Sister Act review: HAODS, The Capitol, Horsham, November 11, 2021
It’s great to be back at The Capitol in Horsham watching HAODS perform on the main stage once again.
The Covid pandemic has caused a ton of disruption for live entertainment over the past 19 months with countless shows either being cancelled or postponed.
One of these was Sister Act by Horsham Amateur Operatic and Dramatic Society, which was originally scheduled for May 2020, but just kept getting pushed back and back.
It is a joy to finally see it after such a stressful and grinding time for everyone.
But there was always a risk that the sense of relief could unfairly influence my opinion of the show’s quality.
However, I can confidently say that on its own merits Sister Act stands as one of HAODS’ best productions of the past decade.
The colourful costumes are dazzling, the dance routines are tight and high energy, and above all the singing is absolutely fantastic.
Claude Hopkins really shines as the sassy lead Deloris Van Cartier using her powerful and soul-stirring voice to lift those Alan Menken and Glenn Slater numbers to heavenly heights.
Her comic timing is on point too and often gets huge laughs from the enthusiastic audience.
It’s a marvel she can cavort around stage in the way she does and still hit every note perfectly.
She is well supported in both singing and acting by the mostly female cast, but especially by the excellent Charlotte Mitchell as Sister Mary Robert.
Initially shy, nervous and unwilling to speak up, it’s a great moment when the character finally cuts loose and Charlotte gets to show off her stunning vocal skills too.
After ‘Raise Your Voice’, the second to last song of Act One, the applause is so loud it feels like HAODS could end the show there and still leave everyone blown away.
Thankfully though there’s entire second act still to come.
The plot, for those who haven’t seen the movie or musical yet, is about a nightclub singer (Deloris) who accidently witnesses the murder of a police informant by her callous boyfriend and gangster Curtis Jackson.
Deloris escapes to a police station where the desk chief Eddie decides to hide her in a nun’s convent until she can testify in court against Curtis.
Naturally, Deloris has no desire to live even a temporary life of self-denial and clashes with the Mother Superior, despising her dull hideout until she realises the nuns need some help with their singing lessons...
As you’d expect, much of the show’s comedy comes from the ’fish out water’ scenario with the materialistic, streetwise and fun-loving Deloris interacting with the spiritual, restrained and sheltered world of the nuns.
HAODS regular Lisa Falkner handles the singing beautifully as Mother Superior.
Her voice doesn’t have the same strength and impact that Claude and Charlotte’s have, but Lisa sings in an appropriately clear and disciplined way that emphasises her character’s strict and straightlaced manner.
She also performs her lines, both musical and non-musical, with a kind of wry, borderline sarcastic humour that suggests that this nun isn’t entirely about virtue and unconditional love.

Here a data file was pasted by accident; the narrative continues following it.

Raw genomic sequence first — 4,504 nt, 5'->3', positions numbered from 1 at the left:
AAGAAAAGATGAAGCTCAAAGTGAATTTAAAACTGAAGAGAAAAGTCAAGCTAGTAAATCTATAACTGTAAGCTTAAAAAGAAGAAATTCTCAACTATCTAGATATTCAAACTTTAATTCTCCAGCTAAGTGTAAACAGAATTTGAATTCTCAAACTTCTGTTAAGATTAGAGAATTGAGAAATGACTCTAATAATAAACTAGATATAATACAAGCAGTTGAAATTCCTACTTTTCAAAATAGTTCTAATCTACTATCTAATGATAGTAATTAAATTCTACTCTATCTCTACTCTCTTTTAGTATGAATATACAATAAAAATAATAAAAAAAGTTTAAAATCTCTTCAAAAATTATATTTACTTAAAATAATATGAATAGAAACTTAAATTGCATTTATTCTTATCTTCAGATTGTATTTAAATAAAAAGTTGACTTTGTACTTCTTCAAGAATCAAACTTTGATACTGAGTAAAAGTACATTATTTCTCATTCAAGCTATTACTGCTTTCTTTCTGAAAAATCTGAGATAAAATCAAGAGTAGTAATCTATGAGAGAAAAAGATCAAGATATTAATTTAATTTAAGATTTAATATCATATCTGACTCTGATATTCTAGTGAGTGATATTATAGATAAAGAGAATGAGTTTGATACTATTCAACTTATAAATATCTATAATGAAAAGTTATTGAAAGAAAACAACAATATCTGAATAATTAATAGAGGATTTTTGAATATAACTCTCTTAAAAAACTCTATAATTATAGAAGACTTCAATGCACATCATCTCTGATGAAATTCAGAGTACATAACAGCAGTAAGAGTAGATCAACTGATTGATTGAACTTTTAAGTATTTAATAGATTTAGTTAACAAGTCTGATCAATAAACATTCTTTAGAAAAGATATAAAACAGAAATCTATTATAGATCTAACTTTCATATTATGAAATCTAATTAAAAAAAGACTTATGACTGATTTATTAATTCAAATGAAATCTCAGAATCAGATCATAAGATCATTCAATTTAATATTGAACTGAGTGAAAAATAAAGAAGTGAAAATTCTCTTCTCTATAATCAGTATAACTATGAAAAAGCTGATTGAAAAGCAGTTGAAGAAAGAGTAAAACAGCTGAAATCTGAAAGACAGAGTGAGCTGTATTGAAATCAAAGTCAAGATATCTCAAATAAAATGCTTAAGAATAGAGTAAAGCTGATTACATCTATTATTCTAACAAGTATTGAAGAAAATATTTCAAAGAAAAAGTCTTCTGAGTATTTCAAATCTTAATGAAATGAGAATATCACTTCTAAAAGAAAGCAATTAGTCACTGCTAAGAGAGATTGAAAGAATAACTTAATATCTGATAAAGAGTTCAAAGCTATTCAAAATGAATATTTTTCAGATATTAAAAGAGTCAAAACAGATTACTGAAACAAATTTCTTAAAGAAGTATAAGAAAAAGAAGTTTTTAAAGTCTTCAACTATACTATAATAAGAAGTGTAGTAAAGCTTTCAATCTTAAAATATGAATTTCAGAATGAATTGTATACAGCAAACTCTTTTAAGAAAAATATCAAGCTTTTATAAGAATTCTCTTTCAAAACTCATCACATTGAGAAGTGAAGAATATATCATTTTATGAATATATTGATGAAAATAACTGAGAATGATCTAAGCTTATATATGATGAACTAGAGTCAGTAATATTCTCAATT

The other nuns get to be more overtly funny with Lizzie Alderton giving a stand-out performance as Sister Mary Patrick.
She portrays the character as a rather naive and excitable woman of faith who is not immune to the sensual joys of rock music and good food.
Yvonne Chadwell is memorable too as Sister Mary Martin-of-Tours, a longstanding member of the convent who spends most of the show off in her own wacky world.
Sue van der Bourgh gets laughs as the oldest and grumpiest nun Sister Mary Theresa, while Amy Wilkinson gets to rap as Sister Mary Lazarus in one of the show’s sillier moments.
Speaking of silly, there’s not really much of a threat from the main villain’s dim-witted henchmen – Pablo (Chris Dale), TJ (Cameron Rowell) and Joey (Billy Humphreys).
They’re mainly there for broad comedy, camp slapstick and idiotic one liners, and the trio have a fun, manic energy that lifts the more exposition-heavy moments.
The number ‘Lady in the Long Black Dress’ gets gales of laughter (and some ironic wolf whistles) when the guys sing and gyrate about their seduction techniques.
Chris Dale is particularly impressive, having seemingly learned most of his lines in Spanish with a pretty credible accent.
There are more dramatic moments though, especially with the actual villain of the piece, Curtis.
Dominic Batchelor plays him mostly as a straight-forward, hissable bad guy that we love to hate.
But he also subtly hints at some hidden darkness in the opening scene before Curtis reveals his true colours to Deloris.
This is lightened, of course, by his singing of ‘When I Find My Baby’, which, despite its sadistic lyrics, is a rather light and bouncy number.
All the main and supporting cast members give it their all, but special mention has to go to Michael Boucher as Eddie.
He presents the police officer as the kind of socially awkward but endearing nerd that we’d all like to see win in the end.
His big number ‘I Could Be That Guy’ is a real treat, as Eddie escapes into his own glitzy fantasy world, complete with top notch singing and instantaneous costume changes.
Overall, Sister Act is five-star entertainment from HAODS and a thrilling return from a society that has been kept away from the stage for too long.
Stacey James’ direction is stylish, colourful and clever, making the most of the space on stage and getting the most from the performers.
The complex songs, which involve a lot of interweaving lyrics and melodies, flow beautifully thanks to the whole cast and live musicians under the direction of Neil Franks.
This is all combined with some wonderful choreography by Rachel Dale, which stays synchronised but never feels rigid.
Welcome back HAODS.
Sister Act is on until Saturday (November 13). Visit www.thecapitolhorsham.com for tickets.